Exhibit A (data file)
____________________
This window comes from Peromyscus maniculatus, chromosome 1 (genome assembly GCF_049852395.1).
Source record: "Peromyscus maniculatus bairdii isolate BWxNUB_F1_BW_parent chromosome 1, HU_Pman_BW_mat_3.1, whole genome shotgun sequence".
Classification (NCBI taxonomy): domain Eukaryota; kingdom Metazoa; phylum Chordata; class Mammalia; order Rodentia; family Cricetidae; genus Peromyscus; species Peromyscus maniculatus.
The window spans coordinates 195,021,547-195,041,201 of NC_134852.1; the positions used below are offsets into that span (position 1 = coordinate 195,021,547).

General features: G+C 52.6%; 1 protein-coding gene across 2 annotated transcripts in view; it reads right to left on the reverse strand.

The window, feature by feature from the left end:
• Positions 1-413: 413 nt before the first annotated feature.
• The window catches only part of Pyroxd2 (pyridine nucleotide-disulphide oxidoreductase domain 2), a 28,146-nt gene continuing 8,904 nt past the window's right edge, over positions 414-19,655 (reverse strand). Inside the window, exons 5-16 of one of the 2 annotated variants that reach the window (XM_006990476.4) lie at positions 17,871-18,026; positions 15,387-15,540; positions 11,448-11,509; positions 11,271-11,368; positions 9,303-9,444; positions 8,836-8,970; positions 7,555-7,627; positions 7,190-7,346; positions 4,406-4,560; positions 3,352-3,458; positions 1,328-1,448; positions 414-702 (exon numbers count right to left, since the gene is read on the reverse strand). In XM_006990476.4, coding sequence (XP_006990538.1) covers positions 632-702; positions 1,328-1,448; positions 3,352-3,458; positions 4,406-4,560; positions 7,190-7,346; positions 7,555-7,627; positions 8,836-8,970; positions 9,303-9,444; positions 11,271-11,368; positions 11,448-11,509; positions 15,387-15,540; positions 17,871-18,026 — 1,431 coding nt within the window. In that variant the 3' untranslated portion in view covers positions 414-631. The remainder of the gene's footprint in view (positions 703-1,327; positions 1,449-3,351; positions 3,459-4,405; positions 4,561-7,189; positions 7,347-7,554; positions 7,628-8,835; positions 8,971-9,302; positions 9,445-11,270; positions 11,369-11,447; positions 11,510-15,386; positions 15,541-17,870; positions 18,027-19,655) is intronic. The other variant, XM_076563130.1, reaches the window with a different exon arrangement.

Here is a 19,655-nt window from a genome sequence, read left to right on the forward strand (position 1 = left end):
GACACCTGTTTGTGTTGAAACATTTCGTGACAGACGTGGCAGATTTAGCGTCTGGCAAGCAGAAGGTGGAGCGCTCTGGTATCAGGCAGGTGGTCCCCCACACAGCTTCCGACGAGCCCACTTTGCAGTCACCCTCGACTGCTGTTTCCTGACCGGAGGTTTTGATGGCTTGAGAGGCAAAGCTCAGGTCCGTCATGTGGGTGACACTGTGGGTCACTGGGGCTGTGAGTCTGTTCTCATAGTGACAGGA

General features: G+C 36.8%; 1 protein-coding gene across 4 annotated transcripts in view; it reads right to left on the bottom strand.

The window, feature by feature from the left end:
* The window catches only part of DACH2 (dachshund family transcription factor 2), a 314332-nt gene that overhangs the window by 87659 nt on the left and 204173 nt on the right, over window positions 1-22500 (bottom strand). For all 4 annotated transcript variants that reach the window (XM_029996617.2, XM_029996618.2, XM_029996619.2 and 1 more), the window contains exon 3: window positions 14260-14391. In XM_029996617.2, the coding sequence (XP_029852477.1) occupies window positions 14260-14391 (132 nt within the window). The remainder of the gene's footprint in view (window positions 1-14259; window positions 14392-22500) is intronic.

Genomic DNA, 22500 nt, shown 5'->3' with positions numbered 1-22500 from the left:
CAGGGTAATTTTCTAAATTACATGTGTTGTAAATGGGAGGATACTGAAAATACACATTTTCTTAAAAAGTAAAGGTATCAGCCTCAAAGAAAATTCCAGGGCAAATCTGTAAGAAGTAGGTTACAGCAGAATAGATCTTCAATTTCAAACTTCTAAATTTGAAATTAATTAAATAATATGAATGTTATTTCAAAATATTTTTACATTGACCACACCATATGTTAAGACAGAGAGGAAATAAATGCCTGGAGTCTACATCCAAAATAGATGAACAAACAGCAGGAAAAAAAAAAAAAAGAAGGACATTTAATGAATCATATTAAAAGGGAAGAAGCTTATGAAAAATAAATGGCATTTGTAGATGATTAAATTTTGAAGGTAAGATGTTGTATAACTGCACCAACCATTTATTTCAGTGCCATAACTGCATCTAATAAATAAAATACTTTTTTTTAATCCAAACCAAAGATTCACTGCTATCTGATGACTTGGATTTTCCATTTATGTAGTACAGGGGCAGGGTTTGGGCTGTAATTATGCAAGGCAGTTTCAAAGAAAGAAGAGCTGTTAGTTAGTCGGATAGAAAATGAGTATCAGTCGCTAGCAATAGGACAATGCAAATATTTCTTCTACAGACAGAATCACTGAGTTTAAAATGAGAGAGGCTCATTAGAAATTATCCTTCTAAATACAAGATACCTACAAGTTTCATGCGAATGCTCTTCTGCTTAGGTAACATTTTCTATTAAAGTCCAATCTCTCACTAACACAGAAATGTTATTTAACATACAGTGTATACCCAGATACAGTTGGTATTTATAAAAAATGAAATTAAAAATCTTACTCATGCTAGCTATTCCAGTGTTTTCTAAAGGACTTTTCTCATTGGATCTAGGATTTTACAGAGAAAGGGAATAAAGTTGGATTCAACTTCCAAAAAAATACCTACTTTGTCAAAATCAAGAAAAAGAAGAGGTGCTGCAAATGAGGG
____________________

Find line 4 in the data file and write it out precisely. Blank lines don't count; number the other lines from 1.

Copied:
The window spans coordinates 195,021,547-195,041,201 of NC_134852.1; the positions used below are offsets into that span (position 1 = coordinate 195,021,547).